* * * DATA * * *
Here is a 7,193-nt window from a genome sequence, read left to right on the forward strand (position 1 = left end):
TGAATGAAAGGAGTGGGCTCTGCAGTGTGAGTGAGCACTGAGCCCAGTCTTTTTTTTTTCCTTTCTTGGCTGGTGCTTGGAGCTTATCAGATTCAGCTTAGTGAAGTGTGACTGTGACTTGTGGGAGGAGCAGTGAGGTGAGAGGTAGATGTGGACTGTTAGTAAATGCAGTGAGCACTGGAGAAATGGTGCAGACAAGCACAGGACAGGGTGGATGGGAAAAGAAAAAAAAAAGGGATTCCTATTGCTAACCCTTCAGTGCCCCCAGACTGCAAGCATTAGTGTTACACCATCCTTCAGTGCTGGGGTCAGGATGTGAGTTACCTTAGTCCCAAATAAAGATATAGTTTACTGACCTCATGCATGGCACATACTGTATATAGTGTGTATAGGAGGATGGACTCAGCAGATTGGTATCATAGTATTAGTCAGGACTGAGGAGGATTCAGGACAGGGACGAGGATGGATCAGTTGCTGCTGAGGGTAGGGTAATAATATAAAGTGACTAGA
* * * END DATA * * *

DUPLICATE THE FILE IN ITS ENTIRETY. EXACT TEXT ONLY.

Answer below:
Here is a 7,193-nt window from a genome sequence, read left to right on the forward strand (position 1 = left end):
TGAATGAAAGGAGTGGGCTCTGCAGTGTGAGTGAGCACTGAGCCCAGTCTTTTTTTTTTCCTTTCTTGGCTGGTGCTTGGAGCTTATCAGATTCAGCTTAGTGAAGTGTGACTGTGACTTGTGGGAGGAGCAGTGAGGTGAGAGGTAGATGTGGACTGTTAGTAAATGCAGTGAGCACTGGAGAAATGGTGCAGACAAGCACAGGACAGGGTGGATGGGAAAAGAAAAAAAAAAGGGATTCCTATTGCTAACCCTTCAGTGCCCCCAGACTGCAAGCATTAGTGTTACACCATCCTTCAGTGCTGGGGTCAGGATGTGAGTTACCTTAGTCCCAAATAAAGATATAGTTTACTGACCTCATGCATGGCACATACTGTATATAGTGTGTATAGGAGGATGGACTCAGCAGATTGGTATCATAGTATTAGTCAGGACTGAGGAGGATTCAGGACAGGGACGAGGATGGATCAGTTGCTGCTGAGGGTAGGGTAATAATATAAAGTGACTAGA